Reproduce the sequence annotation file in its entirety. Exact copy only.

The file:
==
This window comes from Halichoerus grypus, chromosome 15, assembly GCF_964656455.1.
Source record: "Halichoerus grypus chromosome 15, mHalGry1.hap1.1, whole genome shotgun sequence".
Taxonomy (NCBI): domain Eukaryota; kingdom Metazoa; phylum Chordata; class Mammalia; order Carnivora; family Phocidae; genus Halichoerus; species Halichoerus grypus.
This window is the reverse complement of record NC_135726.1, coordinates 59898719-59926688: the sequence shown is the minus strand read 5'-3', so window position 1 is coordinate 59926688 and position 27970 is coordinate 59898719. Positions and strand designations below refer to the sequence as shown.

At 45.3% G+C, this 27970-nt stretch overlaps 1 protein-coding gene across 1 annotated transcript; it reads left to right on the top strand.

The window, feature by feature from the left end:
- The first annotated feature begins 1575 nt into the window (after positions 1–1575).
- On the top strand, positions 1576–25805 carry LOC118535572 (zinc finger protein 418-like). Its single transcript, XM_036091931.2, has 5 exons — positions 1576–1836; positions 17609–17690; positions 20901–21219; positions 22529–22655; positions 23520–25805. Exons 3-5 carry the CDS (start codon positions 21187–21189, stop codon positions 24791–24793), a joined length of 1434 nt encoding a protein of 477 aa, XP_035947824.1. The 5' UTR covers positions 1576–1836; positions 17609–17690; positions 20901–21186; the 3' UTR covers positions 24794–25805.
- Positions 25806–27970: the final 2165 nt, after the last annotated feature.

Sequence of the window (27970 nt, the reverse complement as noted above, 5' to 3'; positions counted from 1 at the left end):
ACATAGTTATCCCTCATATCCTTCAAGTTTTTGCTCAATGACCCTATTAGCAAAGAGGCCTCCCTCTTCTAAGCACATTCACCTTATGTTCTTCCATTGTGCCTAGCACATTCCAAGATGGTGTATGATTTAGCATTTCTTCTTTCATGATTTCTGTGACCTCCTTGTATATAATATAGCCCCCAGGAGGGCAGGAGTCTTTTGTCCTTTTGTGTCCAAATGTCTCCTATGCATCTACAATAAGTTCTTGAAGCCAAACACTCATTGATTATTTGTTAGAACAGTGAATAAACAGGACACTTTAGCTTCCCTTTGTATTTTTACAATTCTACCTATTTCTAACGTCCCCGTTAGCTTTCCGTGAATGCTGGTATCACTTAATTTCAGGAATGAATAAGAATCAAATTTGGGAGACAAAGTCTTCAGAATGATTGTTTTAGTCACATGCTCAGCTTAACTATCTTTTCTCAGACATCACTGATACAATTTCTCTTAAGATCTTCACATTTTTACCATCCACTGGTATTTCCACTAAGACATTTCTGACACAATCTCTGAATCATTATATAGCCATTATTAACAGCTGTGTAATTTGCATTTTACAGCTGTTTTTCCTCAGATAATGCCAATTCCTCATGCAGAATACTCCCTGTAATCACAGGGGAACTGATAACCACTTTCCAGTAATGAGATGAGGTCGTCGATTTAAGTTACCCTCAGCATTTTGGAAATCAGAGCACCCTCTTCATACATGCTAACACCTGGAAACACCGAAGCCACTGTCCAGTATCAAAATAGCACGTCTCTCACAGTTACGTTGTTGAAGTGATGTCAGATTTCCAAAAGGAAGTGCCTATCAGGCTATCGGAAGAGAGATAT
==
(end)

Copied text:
This window comes from Halichoerus grypus, chromosome 15, assembly GCF_964656455.1.
Source record: "Halichoerus grypus chromosome 15, mHalGry1.hap1.1, whole genome shotgun sequence".
Taxonomy (NCBI): domain Eukaryota; kingdom Metazoa; phylum Chordata; class Mammalia; order Carnivora; family Phocidae; genus Halichoerus; species Halichoerus grypus.
This window is the reverse complement of record NC_135726.1, coordinates 59898719-59926688: the sequence shown is the minus strand read 5'-3', so window position 1 is coordinate 59926688 and position 27970 is coordinate 59898719. Positions and strand designations below refer to the sequence as shown.

At 45.3% G+C, this 27970-nt stretch overlaps 1 protein-coding gene across 1 annotated transcript; it reads left to right on the top strand.

The window, feature by feature from the left end:
- The first annotated feature begins 1575 nt into the window (after positions 1–1575).
- On the top strand, positions 1576–25805 carry LOC118535572 (zinc finger protein 418-like). Its single transcript, XM_036091931.2, has 5 exons — positions 1576–1836; positions 17609–17690; positions 20901–21219; positions 22529–22655; positions 23520–25805. Exons 3-5 carry the CDS (start codon positions 21187–21189, stop codon positions 24791–24793), a joined length of 1434 nt encoding a protein of 477 aa, XP_035947824.1. The 5' UTR covers positions 1576–1836; positions 17609–17690; positions 20901–21186; the 3' UTR covers positions 24794–25805.
- Positions 25806–27970: the final 2165 nt, after the last annotated feature.

Sequence of the window (27970 nt, the reverse complement as noted above, 5' to 3'; positions counted from 1 at the left end):
ACATAGTTATCCCTCATATCCTTCAAGTTTTTGCTCAATGACCCTATTAGCAAAGAGGCCTCCCTCTTCTAAGCACATTCACCTTATGTTCTTCCATTGTGCCTAGCACATTCCAAGATGGTGTATGATTTAGCATTTCTTCTTTCATGATTTCTGTGACCTCCTTGTATATAATATAGCCCCCAGGAGGGCAGGAGTCTTTTGTCCTTTTGTGTCCAAATGTCTCCTATGCATCTACAATAAGTTCTTGAAGCCAAACACTCATTGATTATTTGTTAGAACAGTGAATAAACAGGACACTTTAGCTTCCCTTTGTATTTTTACAATTCTACCTATTTCTAACGTCCCCGTTAGCTTTCCGTGAATGCTGGTATCACTTAATTTCAGGAATGAATAAGAATCAAATTTGGGAGACAAAGTCTTCAGAATGATTGTTTTAGTCACATGCTCAGCTTAACTATCTTTTCTCAGACATCACTGATACAATTTCTCTTAAGATCTTCACATTTTTACCATCCACTGGTATTTCCACTAAGACATTTCTGACACAATCTCTGAATCATTATATAGCCATTATTAACAGCTGTGTAATTTGCATTTTACAGCTGTTTTTCCTCAGATAATGCCAATTCCTCATGCAGAATACTCCCTGTAATCACAGGGGAACTGATAACCACTTTCCAGTAATGAGATGAGGTCGTCGATTTAAGTTACCCTCAGCATTTTGGAAATCAGAGCACCCTCTTCATACATGCTAACACCTGGAAACACCGAAGCCACTGTCCAGTATCAAAATAGCACGTCTCTCACAGTTACGTTGTTGAAGTGATGTCAGATTTCCAAAAGGAAGTGCCTATCAGGCTATCGGAAGAGAGATAT